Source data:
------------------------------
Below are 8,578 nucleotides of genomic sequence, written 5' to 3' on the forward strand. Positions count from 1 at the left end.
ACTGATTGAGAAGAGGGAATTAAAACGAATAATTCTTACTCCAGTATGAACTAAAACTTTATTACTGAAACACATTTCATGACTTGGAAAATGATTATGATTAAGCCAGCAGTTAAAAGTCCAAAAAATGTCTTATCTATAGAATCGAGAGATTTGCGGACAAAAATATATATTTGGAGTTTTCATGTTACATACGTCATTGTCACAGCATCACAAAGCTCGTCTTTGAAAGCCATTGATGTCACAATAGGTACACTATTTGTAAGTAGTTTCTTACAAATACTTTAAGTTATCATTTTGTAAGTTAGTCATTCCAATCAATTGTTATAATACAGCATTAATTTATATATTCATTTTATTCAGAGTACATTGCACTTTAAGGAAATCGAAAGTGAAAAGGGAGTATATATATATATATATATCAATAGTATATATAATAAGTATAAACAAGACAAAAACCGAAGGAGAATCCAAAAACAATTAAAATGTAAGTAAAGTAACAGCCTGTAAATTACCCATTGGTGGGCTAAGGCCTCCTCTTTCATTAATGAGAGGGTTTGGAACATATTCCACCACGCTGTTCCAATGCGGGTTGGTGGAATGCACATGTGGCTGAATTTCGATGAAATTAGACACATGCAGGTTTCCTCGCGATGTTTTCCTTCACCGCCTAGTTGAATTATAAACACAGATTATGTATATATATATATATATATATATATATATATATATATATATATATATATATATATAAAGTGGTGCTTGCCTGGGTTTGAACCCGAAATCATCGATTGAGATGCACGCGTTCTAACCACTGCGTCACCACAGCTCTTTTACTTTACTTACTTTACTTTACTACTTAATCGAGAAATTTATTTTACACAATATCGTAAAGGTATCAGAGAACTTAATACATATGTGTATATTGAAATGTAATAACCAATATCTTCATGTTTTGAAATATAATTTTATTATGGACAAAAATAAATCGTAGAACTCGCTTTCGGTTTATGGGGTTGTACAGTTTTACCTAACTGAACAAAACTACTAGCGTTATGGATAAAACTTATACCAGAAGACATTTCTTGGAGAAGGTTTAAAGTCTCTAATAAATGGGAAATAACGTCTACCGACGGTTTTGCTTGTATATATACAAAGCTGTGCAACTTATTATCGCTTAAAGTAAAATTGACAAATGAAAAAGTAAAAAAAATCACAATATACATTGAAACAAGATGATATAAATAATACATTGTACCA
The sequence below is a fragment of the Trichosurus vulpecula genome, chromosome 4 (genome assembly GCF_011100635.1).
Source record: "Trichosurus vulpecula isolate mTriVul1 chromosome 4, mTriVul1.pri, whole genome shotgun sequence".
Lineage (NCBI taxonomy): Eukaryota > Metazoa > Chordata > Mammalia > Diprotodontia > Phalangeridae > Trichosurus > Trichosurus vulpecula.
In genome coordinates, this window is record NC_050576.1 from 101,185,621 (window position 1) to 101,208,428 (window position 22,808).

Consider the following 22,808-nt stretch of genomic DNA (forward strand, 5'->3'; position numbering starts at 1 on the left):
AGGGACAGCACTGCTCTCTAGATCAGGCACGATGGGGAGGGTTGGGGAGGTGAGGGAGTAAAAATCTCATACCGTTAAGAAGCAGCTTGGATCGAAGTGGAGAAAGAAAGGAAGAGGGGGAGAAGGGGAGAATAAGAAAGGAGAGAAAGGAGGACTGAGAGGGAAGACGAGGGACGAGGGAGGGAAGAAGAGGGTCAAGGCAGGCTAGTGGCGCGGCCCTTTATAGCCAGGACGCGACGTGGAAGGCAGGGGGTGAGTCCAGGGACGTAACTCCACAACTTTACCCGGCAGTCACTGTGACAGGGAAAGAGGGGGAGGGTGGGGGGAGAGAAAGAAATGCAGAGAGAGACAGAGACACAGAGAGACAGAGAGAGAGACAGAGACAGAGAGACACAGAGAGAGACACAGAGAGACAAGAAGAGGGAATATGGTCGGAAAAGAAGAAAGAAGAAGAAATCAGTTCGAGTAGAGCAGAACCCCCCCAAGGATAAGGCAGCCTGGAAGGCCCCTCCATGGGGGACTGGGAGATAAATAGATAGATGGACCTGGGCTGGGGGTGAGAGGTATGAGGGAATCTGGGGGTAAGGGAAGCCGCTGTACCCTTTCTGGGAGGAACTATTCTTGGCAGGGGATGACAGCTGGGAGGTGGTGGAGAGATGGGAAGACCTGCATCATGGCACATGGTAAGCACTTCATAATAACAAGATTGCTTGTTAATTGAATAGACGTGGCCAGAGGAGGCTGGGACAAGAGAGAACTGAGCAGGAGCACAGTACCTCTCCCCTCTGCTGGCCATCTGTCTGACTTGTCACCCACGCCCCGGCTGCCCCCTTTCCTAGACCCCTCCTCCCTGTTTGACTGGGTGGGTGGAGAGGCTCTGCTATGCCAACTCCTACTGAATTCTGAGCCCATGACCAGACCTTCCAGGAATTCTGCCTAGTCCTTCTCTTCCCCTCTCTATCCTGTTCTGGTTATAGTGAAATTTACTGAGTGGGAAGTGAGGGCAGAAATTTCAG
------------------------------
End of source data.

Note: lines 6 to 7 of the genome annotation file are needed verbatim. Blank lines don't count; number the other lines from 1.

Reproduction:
In genome coordinates, this window is record NC_050576.1 from 101,185,621 (window position 1) to 101,208,428 (window position 22,808).

Consider the following 22,808-nt stretch of genomic DNA (forward strand, 5'->3'; position numbering starts at 1 on the left):